Solar power’s leading role in driving the energy transition – and the decarbonization of other sectors required to stave off catastrophic climate change – has once again been highlighted in a major global study.

The International Renewable Energy Agency (IRENA) has published a study that not only signals the end times for coal-fired power, thanks to plunging unsubsidized clean power generation costs, but also indicates how cheap renewables can power the electrification needed to reduce carbon emissions from transport and space and water heating.

“In most parts of the world today, renewables are the lowest-cost source of power generation,” states the first sentence of the Renewable Power Generation Costs in 2018 report. That bold statement is backed up by a prediction that next year some 83% of the electricity generated by new PV capacity will be cheaper than new fossil fuel generation. Based on IRENA’s power purchase agreement and solar auction database, solar will generate electricity at a global weighted average price of $0.048/kWh in 2020. Such a figure would ensure PV electricity would also be cheaper than the marginal costs of power generated from 700 GW of existing coal-fired power stations worldwide.

IRENA reports PV panel prices fell 26-32% between December 2017 and the end of last year, to European prices of around $216/W for the cheapest products, $306 for standard modules, $400 for high efficiency options and $420 for ‘all black’ panels. That in turn led to notable year-on-year falls in the cost of developing solar plants around the world, with India leading the way with PV projects costing a weighted average of just $793/kW of capacity installed. Project costs in China came in at $879/kW last year and Italy saw a fall to $870/kW. The wide variability of global prices was reflected by the fact solar projects cost an average $2,101/kW in Japan and $1,500 in the U.S. and Australia.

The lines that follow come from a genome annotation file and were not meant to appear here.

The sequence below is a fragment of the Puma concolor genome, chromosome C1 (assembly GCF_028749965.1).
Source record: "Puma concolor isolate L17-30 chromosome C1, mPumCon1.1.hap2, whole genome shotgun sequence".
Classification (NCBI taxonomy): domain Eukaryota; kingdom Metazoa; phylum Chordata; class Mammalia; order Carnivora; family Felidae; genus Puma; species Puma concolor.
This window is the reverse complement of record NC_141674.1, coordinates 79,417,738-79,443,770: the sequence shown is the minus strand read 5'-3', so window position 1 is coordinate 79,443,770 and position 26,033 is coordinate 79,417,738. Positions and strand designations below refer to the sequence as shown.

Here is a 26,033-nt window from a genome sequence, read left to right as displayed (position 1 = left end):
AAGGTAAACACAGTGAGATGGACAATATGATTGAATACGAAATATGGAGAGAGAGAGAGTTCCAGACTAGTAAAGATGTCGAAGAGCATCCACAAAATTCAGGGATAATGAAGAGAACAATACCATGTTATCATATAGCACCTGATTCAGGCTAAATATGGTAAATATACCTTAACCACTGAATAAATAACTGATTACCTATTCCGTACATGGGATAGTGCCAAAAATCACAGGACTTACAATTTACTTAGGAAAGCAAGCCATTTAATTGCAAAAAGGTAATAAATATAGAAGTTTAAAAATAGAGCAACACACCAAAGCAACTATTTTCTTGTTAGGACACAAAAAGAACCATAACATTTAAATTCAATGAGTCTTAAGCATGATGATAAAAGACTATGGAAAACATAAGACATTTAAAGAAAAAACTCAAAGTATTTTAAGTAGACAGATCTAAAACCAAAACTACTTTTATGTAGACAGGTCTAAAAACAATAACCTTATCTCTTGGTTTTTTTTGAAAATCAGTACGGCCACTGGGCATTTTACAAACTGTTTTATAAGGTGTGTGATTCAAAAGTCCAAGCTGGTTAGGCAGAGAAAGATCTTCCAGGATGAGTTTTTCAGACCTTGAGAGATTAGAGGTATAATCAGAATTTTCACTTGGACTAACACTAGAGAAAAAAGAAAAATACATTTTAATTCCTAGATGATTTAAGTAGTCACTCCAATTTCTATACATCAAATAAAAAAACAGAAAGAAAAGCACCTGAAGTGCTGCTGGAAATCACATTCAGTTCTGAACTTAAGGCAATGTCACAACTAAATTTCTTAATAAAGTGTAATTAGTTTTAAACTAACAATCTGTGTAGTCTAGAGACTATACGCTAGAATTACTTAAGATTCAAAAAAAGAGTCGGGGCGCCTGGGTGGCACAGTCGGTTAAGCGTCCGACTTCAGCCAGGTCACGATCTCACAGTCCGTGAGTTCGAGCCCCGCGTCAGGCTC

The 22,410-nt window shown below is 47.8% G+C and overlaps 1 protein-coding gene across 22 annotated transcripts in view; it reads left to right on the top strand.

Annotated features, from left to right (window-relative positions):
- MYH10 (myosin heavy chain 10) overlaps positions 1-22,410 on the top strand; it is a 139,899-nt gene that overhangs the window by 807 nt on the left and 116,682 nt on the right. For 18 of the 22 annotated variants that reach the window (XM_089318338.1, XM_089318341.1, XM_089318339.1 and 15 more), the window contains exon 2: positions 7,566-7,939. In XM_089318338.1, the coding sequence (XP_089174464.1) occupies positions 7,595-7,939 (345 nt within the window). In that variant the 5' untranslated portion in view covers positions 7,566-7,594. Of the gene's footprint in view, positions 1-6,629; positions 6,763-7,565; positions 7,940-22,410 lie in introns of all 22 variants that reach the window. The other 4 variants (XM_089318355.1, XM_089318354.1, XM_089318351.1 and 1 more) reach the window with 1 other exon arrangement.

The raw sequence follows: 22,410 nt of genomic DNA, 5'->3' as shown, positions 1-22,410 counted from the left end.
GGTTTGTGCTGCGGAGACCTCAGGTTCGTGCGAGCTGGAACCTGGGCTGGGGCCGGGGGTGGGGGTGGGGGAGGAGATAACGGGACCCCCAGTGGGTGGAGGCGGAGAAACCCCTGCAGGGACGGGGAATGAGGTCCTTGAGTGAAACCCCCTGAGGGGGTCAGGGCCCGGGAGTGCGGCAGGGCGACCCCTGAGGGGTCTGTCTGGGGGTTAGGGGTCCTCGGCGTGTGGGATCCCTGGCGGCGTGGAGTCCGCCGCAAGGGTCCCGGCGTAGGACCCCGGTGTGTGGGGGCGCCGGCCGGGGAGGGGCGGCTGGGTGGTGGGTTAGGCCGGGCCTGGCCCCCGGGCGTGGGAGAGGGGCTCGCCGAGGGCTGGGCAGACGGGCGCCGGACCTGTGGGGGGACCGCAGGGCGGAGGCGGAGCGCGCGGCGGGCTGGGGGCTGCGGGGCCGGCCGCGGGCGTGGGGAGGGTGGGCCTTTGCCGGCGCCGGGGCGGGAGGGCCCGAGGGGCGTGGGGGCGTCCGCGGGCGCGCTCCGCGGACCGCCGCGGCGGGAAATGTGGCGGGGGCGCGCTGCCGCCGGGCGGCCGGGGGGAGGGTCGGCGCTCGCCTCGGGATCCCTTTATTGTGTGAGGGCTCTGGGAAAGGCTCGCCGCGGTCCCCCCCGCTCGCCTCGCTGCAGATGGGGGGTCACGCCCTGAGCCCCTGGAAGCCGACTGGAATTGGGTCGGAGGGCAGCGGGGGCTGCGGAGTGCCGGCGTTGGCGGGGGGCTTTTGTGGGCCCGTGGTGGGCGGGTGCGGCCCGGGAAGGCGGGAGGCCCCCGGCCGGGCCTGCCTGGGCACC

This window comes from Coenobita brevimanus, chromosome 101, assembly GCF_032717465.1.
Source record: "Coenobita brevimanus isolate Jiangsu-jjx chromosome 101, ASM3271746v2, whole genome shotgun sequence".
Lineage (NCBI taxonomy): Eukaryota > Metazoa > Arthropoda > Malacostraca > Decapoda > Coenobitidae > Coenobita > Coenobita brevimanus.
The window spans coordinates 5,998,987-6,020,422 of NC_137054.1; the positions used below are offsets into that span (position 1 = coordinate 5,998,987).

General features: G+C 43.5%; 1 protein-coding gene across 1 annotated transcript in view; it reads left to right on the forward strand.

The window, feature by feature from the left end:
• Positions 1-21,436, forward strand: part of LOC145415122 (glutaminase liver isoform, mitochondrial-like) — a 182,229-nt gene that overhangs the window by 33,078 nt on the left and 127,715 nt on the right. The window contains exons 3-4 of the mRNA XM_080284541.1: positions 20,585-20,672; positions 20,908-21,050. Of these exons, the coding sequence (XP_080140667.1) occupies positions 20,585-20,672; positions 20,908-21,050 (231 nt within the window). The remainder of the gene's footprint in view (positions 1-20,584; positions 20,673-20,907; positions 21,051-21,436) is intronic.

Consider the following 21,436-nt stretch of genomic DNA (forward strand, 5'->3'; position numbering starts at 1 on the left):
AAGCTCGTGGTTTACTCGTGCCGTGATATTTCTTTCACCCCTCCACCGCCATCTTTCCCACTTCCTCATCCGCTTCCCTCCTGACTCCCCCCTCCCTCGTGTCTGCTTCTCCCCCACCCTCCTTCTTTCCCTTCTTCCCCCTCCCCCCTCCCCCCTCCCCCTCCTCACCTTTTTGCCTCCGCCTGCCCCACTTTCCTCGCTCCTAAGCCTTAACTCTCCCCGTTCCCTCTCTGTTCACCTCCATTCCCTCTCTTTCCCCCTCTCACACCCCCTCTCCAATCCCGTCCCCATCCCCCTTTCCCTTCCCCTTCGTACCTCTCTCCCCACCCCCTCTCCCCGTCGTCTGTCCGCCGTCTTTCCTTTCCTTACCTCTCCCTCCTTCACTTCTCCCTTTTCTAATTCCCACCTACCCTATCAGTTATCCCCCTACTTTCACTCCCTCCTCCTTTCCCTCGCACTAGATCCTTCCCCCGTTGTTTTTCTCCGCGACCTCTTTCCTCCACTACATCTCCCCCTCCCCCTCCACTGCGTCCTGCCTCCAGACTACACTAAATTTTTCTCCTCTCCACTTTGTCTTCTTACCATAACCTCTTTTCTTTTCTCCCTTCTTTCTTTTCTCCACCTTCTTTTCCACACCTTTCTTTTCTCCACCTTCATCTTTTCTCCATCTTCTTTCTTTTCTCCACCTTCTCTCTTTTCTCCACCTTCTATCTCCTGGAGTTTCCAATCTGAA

Despite such wide price ranges, the levelized cost of solar electricity (LCOE) continued to fall in most regions, with the U.K. and Germany rare exceptions. The end price of solar electricity fell 21% year-on-year in India to $0.063/kWh; 20% in China, to $0.067; and 18% in the United States, to 0.082/kWh. While Japan experienced only a 1% fall last year, to $0.153/kWh, Germany actually saw a 2% rise in the solar LCOE, due to higher project development costs.

Record low LCOE figures recorded in the UAE, Mexico, Peru, Chile and Saudi Arabia showed a price of just $0.03/kWh is possible in many of the world’s sunnier regions as IRENA recorded a global average price for solar power of $0.085/kWh in 2018.

SOURCE: IEEFA

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